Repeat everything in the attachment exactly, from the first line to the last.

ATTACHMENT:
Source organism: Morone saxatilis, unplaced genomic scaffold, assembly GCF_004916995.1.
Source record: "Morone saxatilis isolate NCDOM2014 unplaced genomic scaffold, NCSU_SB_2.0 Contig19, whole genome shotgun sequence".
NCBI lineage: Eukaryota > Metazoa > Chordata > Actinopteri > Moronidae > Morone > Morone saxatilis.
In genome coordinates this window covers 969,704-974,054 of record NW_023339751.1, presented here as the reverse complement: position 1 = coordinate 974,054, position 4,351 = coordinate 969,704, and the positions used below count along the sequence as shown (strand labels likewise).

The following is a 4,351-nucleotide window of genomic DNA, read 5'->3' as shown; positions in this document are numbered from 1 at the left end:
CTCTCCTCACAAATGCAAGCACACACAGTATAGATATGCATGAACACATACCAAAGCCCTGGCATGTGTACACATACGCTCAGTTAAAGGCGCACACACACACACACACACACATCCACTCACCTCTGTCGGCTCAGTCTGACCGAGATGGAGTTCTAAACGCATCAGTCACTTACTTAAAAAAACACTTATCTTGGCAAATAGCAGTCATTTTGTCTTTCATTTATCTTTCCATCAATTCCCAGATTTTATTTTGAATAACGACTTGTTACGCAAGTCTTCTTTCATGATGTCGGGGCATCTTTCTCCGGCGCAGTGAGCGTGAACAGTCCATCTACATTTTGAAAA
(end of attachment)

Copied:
Source organism: Morone saxatilis, unplaced genomic scaffold, assembly GCF_004916995.1.
Source record: "Morone saxatilis isolate NCDOM2014 unplaced genomic scaffold, NCSU_SB_2.0 Contig19, whole genome shotgun sequence".
NCBI lineage: Eukaryota > Metazoa > Chordata > Actinopteri > Moronidae > Morone > Morone saxatilis.
In genome coordinates this window covers 969,704-974,054 of record NW_023339751.1, presented here as the reverse complement: position 1 = coordinate 974,054, position 4,351 = coordinate 969,704, and the positions used below count along the sequence as shown (strand labels likewise).

The following is a 4,351-nucleotide window of genomic DNA, read 5'->3' as shown; positions in this document are numbered from 1 at the left end:
CTCTCCTCACAAATGCAAGCACACACAGTATAGATATGCATGAACACATACCAAAGCCCTGGCATGTGTACACATACGCTCAGTTAAAGGCGCACACACACACACACACACACATCCACTCACCTCTGTCGGCTCAGTCTGACCGAGATGGAGTTCTAAACGCATCAGTCACTTACTTAAAAAAACACTTATCTTGGCAAATAGCAGTCATTTTGTCTTTCATTTATCTTTCCATCAATTCCCAGATTTTATTTTGAATAACGACTTGTTACGCAAGTCTTCTTTCATGATGTCGGGGCATCTTTCTCCGGCGCAGTGAGCGTGAACAGTCCATCTACATTTTGAAAA